Two or three years ago [the Māori] had a man here among them [Potangaroa] whom they regarded as a prophet, they say. He told them in 1883 that the true Gospel would be brought [to] them.…Some of them firmly believe the Book of Mormon, being presented them in this year, to be the exact fulfillment of the predictions of their prophecy.76

In addition, Elder Alma Greenwood recorded in his journal on 6 April 1883 about another prophetic dream reported to him that John Rangitakaiwaho had two days before in the Wairarapa area. John said he saw in his dream a rope, one end of which was not finished. Elders Greenwood and Farr were standing by a group of natives and the natives began trying to join the ends of the rope together. The Elders said that the ends were not joined right but that they would show them how to fix it. They properly placed a piece that had been left out and then rolled the rope together, finding the piece to be a perfect fit. To him, and many others who heard this account, this was reason enough to join the restored Church.77

Greenwood added that while in the company of Brother and Sister Ihaia at Waihirere near Masterton, he met Samuel Potangaroa:

[Page 94]This chief asked my opinion regarding the ancestors of the Māoris, their origin and where they came from etc.…Sometime ago a Māori prophet said that all the Sectarian Denominations were wrong and ere long another prayer would come which would be the truth. Many of the natives believe that Mormonism is the religion which was to come.78

Furthermore, shortly after leaving New Zealand in 1884, Elder Greenwood recorded his thoughts on Potangaroa’s influence:

Many of the natives were led to investigate the new and somewhat strange religion, which had come in their midst. This, too, was in accordance with some predictions previously made by a Māori prophet: that in 1883, a new religion would come.…The prophecy and its literal fulfillment gave the gospel prestige and influence [mana] among that people.79

Consequently, the first permanent branch of the restored Church was established at Pāpāwai, Wairarapa in 1883.

One other brief but relevant prophetic utterance in the Wairarapa area was that of Piripi Te Maari who recalled a prophetic dream (moemoeā) he shared with Elder Alma Greenwood about the restored Church. Te Maari recorded:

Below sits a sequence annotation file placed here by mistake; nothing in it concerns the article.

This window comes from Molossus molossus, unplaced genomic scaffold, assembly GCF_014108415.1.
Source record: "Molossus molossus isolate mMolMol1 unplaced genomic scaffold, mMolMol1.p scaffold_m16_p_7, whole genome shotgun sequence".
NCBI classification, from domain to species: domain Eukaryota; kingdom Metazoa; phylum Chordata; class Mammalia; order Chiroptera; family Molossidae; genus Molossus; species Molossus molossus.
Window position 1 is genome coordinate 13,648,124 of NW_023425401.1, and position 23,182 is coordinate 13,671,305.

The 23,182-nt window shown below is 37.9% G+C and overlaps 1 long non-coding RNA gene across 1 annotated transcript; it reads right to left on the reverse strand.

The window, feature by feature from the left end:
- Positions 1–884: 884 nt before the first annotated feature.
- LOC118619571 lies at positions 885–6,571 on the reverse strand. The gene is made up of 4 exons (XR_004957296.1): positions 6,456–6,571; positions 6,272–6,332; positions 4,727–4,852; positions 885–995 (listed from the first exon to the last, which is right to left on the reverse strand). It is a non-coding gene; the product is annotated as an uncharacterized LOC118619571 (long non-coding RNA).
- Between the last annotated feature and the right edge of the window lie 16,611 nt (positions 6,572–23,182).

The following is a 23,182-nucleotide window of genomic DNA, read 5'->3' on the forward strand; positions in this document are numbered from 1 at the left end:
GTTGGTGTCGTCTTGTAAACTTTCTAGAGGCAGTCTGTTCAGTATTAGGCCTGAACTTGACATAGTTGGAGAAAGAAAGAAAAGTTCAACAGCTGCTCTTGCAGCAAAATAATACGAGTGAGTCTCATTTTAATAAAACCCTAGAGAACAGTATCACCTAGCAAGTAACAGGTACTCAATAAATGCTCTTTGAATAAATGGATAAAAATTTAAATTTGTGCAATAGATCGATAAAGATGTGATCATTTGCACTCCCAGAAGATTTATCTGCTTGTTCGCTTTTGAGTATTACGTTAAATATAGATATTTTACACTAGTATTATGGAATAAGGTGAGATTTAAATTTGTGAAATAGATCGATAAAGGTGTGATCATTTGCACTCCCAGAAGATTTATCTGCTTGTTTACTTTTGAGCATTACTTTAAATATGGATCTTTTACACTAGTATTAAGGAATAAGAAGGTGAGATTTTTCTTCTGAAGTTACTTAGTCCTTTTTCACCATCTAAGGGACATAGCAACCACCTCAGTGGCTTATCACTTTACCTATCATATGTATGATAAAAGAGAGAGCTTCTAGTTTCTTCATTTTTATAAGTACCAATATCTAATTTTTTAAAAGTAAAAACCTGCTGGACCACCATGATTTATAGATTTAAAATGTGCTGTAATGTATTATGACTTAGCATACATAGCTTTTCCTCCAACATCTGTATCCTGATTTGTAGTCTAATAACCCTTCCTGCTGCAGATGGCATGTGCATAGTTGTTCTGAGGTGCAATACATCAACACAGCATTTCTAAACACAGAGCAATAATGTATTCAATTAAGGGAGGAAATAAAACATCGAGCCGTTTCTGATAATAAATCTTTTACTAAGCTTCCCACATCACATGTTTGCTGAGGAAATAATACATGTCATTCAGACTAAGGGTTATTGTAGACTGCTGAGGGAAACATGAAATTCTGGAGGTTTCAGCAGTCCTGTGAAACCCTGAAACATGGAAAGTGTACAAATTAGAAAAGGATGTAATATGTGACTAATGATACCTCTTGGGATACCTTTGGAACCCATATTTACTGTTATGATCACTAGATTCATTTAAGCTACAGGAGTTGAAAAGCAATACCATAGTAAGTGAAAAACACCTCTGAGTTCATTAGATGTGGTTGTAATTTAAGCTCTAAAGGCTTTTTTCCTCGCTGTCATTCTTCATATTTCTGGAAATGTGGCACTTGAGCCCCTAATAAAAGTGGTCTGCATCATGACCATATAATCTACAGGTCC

I saw a big meeting and lots of people in it. I was in the meeting and preached how bad things come to New Zealand to destroy the land and people. Three times a man was standing close to me who was very mild and sorry. When I looked at him he came to me and shook hands with me.80

Elder Alma Greenwood stated that Piripi Te Maari saw the timely visit to him by the two elders as the fulfilment of this dream.81

Having discussed the influence of Potangaroa’s prophetic utterance in the Wairarapa region, we will now briefly explore the effect of his [Page 95]utterance further north in the Tāmakinui-a-rua area known today as Dannevirke.

Tahoraiti Conversions

Another Māori stronghold for the restored Church was Tahoraiti, just south of Tāmakinui-a-rua, which was also influenced by Potangaroa’s prophecy. Polly Kingi Marsh wrote a short piece titled ‘Church History in the Tamaki Branch’ where she noted:

In March 1881, a Māori chief, Paora Potangaroa, prophesied.…Later in the year, the fullness of the gospel did come to our people, and everything that Paora Potangaroa prophesied did happen.’82

Marsh thus underscored the influence of Potangaroa beyond the Wairarapa into southern Hawkes Bay, although both groups share common genealogical links.

As noted earlier, when Potangaroa and his people were building his meeting house, Nga Tau e Waru, at Te Ore Ore in 1878–1879, 83 the rival priest Te Kere disagreed with the size of the proposed house, became upset, and departed. Ngāti Mutuahi of Tahoraiti wanted their own meeting house so Te Kere took over that project. This rival meeting house with ‘Nga Tau E Waru’ at Te Ore Ore was ‘Aotea’ Marae at Tahoraiti, which was completed in 1883. Tahoraiti was also where many of these people were converted to The Church of Jesus Christ of Latter-day Saints, interestingly, because of Potangaroa’s prophecy.